Fearing Amazon, Target and Other Retailers Team with Google
One week after unveiling new home speakers to be used with its intelligent assistant, Google yesterday announced it will offer voice-activated remote shopping with Target. Earlier this month, a similar Google service went live with Walmart.
These and other partnerships with Google all appear to point at one conclusion: that some of the world's largest brick-and-mortar retailers are worried about Amazon's increasing encroachment on their traditional turf.
Already the planet's 800-pound gorilla of online retailing, Amazon has been taking a number of steps into the world of regular storefronts. In 2015, the company began rolling out physical sites for delivery, pickup, and return services on college campuses across the U.S. And this June, Amazon inked a $13.7 billion all-cash deal to acquire Whole Foods Market, a transaction expected to close before the end of the year.
Coming Soon: 'Quick Re-Order Experience'
Under the partnership announced yesterday, the Google Express shopping service that originally launched in 2013 will be expanded to enable purchases through Google Assistant at Target stores across the U.S., with the exception of those in Alaska and Hawaii. The service will also be available to users through Google Assistant on their smartphones.
More than 50 retailers now provide shopping services through Google Express. And those services are increasingly supporting voice-enabled buying with the help of smart speakers like the Home Mini and Home Max unveiled by Google last week.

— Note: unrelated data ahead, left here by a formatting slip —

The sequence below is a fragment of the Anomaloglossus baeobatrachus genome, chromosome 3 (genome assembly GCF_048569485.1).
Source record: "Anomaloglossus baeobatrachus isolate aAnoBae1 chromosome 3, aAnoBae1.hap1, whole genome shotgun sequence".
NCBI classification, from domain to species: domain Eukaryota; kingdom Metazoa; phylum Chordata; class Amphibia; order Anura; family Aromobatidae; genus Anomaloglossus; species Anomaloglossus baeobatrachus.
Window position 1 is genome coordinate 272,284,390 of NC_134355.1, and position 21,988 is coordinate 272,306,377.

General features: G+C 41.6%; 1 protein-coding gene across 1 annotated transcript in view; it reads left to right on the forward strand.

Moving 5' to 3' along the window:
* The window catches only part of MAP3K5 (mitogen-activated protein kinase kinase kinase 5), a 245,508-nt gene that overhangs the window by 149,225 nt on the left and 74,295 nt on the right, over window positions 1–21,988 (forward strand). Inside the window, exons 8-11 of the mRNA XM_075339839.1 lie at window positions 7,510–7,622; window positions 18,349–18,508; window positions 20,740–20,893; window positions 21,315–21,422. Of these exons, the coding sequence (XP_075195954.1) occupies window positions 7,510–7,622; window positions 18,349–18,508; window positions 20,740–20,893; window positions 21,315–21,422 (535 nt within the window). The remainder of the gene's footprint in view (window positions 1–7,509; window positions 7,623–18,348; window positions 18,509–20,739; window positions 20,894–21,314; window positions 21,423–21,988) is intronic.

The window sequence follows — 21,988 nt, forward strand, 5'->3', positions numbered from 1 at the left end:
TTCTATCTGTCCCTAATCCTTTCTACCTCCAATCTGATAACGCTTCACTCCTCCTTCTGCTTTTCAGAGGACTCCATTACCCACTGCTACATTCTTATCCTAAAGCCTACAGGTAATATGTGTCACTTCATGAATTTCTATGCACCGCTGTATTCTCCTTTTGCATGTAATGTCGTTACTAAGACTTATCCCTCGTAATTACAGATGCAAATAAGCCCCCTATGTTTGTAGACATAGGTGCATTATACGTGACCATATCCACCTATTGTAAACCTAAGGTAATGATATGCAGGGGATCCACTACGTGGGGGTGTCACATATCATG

In a Google blog post about the new arrangement with Target, retail and shopping president Daniel Alegre and Google Assistant vice president Scott Huffman said the companies plan to add even more features in the coming year. Those features are expected to include discounted shopping for users with a Target payment card, personalized shopping recommendations, and "a quick re-order experience based on past Target purchases."
That last capability clearly resembles the service offered by Amazon's Dash Buttons, which allow one-click re-ordering of frequently purchased household items.
"The expansion of Google Express follows Target's successful trial of the home delivery shopping service in California and New York City," Target said in a news announcement yesterday. "By expanding Google Express nationally, more guests will be able to shop Target's assortment, including exclusive brands that are only available at Target. And since items are shipped from a nearby Target store, guests will receive their orders in just two days."
Google Assistant-Alexa Battle Heats Up
Last week, Walmart announced it had gone live with a personalized shopping service developed in partnership with Google. That service enables voice-activated ordering through Google's smart speakers and intelligent assistant.
Like Target, Walmart is clearly launching such capabilities with an eye firmly on Amazon, which has promoted hands-free shopping, online browsing, and other voice-enabled services through its smart Echo speakers and Alexa intelligent assistant.
Other retailers that have partnered with Google for Express shopping services include Costco, Giant Food, PetSmart, Staples, Treasure Island Foods, Walgreens, and -- for now, at least -- Whole Foods.
In September, Amazon unveiled the newest generation of its smart speakers, along with a number of new capabilities for Alexa devices. Among the other new products it announced was the Echo Connect, a device designed to enable hands-free calling through a landline- or VoIP-based home phone.
As the tech titans and retail giants take sides, it will be interesting to see not only which side wins -- Google or Amazon -- but what effect these mega-merchants will have on smaller retail stores.